Obscure peak I had never heard of, until today.

Quick Stats

  • Distance: 16.4Km Round Trip
  • Height Gain: 1209m
  • Round Trip Time: ~8h
  • Kane Ratting: Easy (Note, this peak is not rated in a book but I call it easy)
After leaving the Little Elbow parking lot, we cross the famous Harold Chapman bridge and the objectives for the day come into view. I’ve drawn our approximate route onto the picture with green for the ascent and red for the way down. On the right is North Glasgow which will be the first objective and then Garriochmill Peak on the left. Onward!
After following the Little Elbow river for a short while, we started the ascent up Glasgow North. The ridge quickly rises above tree line and rewards you with a great vista. You can see in the background the smoke from wild fires pushed up against the mountains. It was very smokey in Calgary but almost clear in the hills. That was a pleasant surprise.
Looking up toward North Glasgow Peak.
Phil has just made his way down a small scrambly bit and JD is about to do the same. This trip was JD and Phil’s idea as I didn’t even know this peak existed. I was just along for the ride. Phil told me it would be an easy day out. 16Km and 1200m of gain is an “easy” day for Phil, he is not human.
First summit of the day on North Glasgow means time for the traditional summit selfie. Phil collects the bright pink summit register and puts our names in it. We don’t spend much time on the summit as it is not the main objective for today, onward!
A look at what still lies ahead. The very approximate route to Garriochmill with the true summit of Glasgow in the background. To learn more about the summit of Glasgow click here: https://www.tripbagger.com/2014/09/07/shawn-bags-mount-glasgow-kananaskis/
When crossing over to Garriochmill, the ridge narrows a bit in one spot. Some reports describe this as very exposed. Phil is holding his hat so it doesn’t blow away in the wind that funnels through the gap. We also had to circumvent the small cliff band visible in the background. You could probably scramble down it, but we didn’t’ want to find out the hard way you couldn’t.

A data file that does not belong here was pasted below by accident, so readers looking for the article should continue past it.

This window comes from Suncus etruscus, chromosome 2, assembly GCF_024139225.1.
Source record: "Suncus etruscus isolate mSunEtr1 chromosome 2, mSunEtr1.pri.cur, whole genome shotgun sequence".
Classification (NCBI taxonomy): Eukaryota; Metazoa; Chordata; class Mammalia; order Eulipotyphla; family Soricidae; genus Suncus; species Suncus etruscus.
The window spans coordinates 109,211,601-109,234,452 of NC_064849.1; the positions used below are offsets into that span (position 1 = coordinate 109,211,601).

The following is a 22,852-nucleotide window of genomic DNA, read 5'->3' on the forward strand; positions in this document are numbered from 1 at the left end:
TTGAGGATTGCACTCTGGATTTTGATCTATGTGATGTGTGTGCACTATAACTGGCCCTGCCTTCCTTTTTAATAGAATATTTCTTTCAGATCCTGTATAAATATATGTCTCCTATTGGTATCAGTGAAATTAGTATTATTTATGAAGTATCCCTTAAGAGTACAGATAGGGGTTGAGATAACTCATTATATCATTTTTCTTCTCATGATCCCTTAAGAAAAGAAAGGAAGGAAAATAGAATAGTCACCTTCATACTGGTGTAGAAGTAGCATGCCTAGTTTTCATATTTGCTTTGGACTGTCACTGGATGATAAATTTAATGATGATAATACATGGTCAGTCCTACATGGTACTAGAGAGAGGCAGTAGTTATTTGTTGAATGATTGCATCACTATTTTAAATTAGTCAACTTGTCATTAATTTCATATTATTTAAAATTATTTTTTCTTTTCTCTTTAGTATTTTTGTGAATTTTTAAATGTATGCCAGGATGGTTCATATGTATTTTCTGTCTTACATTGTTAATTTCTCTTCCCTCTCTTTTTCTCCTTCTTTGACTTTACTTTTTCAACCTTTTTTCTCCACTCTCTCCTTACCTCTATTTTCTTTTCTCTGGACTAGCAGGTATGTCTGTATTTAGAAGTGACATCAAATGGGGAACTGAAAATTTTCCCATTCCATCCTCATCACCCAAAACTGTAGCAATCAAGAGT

After the narrow exposed bit, the route is wide, easy and obvious. You can see the summit of Glasgow North in the background and the ascent ridge we followed heading up the right side of the photo.
Phil and JD navigate a couple of scramble sections on the way to the summit.
And on the summit! The two closest peaks are Mount Romulus and Remus. Named after the Roman mythology I assume. You can read about Remus and Romulus here: https://www.tripbagger.com/2015/08/12/shawn-bags-mount-remus-kananaskis/ https://www.tripbagger.com/2021/10/03/shawn-bags-mount-romulus-kananaskis/
The views to the West are spectacular. Well worth the effort.
Of course, this calls for the traditional summit selfie.
The summit register was guarded by this particularly large spider. I assume if you are bitten by this spider it would give you some kind of hiking super power.
But Phil wasn’t going to let a gigantic spider stop him from proving to the world he had been on the summit. You can see the ascent route on the left and what will hopefully be our descent route on the right.
Phil found a local celebrity in the register. Andre Nugara, the author of local guide books made his 1000th summit here. While Phil and I were messing around JD was busy deploying a high accuracy GPS receiver to accurately measure the height of this summit. Turns out it is 2712m.
One last look at the impressive mount Glasgow and then it is time to head back down.
A view of the terrain after descending the ridge. We had to look around a little bit to find the best route through these cliffs but it wasn’t overly complicated. From there, animal trails through the forest led back to the Glasgow trails and eventually back to the Little Elbow River.


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